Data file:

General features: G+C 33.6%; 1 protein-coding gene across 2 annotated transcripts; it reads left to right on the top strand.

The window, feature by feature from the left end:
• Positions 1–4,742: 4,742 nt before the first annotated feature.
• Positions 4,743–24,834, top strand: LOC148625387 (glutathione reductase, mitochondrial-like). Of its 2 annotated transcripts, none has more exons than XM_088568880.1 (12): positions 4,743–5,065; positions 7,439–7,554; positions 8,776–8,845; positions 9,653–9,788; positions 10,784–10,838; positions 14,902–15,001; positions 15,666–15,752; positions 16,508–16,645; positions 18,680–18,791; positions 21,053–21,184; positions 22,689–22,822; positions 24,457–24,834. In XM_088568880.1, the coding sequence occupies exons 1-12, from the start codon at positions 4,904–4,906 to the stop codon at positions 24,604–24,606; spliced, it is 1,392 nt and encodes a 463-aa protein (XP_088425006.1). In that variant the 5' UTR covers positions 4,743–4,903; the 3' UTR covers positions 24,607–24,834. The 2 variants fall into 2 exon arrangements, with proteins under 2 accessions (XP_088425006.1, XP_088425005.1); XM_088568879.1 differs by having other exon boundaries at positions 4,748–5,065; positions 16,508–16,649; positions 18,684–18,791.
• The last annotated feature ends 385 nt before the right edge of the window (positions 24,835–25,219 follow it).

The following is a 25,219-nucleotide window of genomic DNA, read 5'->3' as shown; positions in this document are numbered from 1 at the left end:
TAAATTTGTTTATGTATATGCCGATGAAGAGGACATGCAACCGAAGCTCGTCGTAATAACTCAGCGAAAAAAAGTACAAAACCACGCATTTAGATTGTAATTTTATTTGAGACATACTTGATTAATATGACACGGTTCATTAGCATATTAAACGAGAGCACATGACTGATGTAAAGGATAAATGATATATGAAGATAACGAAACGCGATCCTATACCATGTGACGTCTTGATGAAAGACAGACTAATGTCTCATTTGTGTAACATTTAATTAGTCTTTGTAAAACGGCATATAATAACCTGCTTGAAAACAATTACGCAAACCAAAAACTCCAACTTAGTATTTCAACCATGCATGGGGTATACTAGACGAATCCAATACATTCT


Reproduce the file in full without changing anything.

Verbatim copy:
General features: G+C 33.6%; 1 protein-coding gene across 2 annotated transcripts; it reads left to right on the top strand.

The window, feature by feature from the left end:
• Positions 1–4,742: 4,742 nt before the first annotated feature.
• Positions 4,743–24,834, top strand: LOC148625387 (glutathione reductase, mitochondrial-like). Of its 2 annotated transcripts, none has more exons than XM_088568880.1 (12): positions 4,743–5,065; positions 7,439–7,554; positions 8,776–8,845; positions 9,653–9,788; positions 10,784–10,838; positions 14,902–15,001; positions 15,666–15,752; positions 16,508–16,645; positions 18,680–18,791; positions 21,053–21,184; positions 22,689–22,822; positions 24,457–24,834. In XM_088568880.1, the coding sequence occupies exons 1-12, from the start codon at positions 4,904–4,906 to the stop codon at positions 24,604–24,606; spliced, it is 1,392 nt and encodes a 463-aa protein (XP_088425006.1). In that variant the 5' UTR covers positions 4,743–4,903; the 3' UTR covers positions 24,607–24,834. The 2 variants fall into 2 exon arrangements, with proteins under 2 accessions (XP_088425006.1, XP_088425005.1); XM_088568879.1 differs by having other exon boundaries at positions 4,748–5,065; positions 16,508–16,649; positions 18,684–18,791.
• The last annotated feature ends 385 nt before the right edge of the window (positions 24,835–25,219 follow it).

The following is a 25,219-nucleotide window of genomic DNA, read 5'->3' as shown; positions in this document are numbered from 1 at the left end:
TAAATTTGTTTATGTATATGCCGATGAAGAGGACATGCAACCGAAGCTCGTCGTAATAACTCAGCGAAAAAAAGTACAAAACCACGCATTTAGATTGTAATTTTATTTGAGACATACTTGATTAATATGACACGGTTCATTAGCATATTAAACGAGAGCACATGACTGATGTAAAGGATAAATGATATATGAAGATAACGAAACGCGATCCTATACCATGTGACGTCTTGATGAAAGACAGACTAATGTCTCATTTGTGTAACATTTAATTAGTCTTTGTAAAACGGCATATAATAACCTGCTTGAAAACAATTACGCAAACCAAAAACTCCAACTTAGTATTTCAACCATGCATGGGGTATACTAGACGAATCCAATACATTCT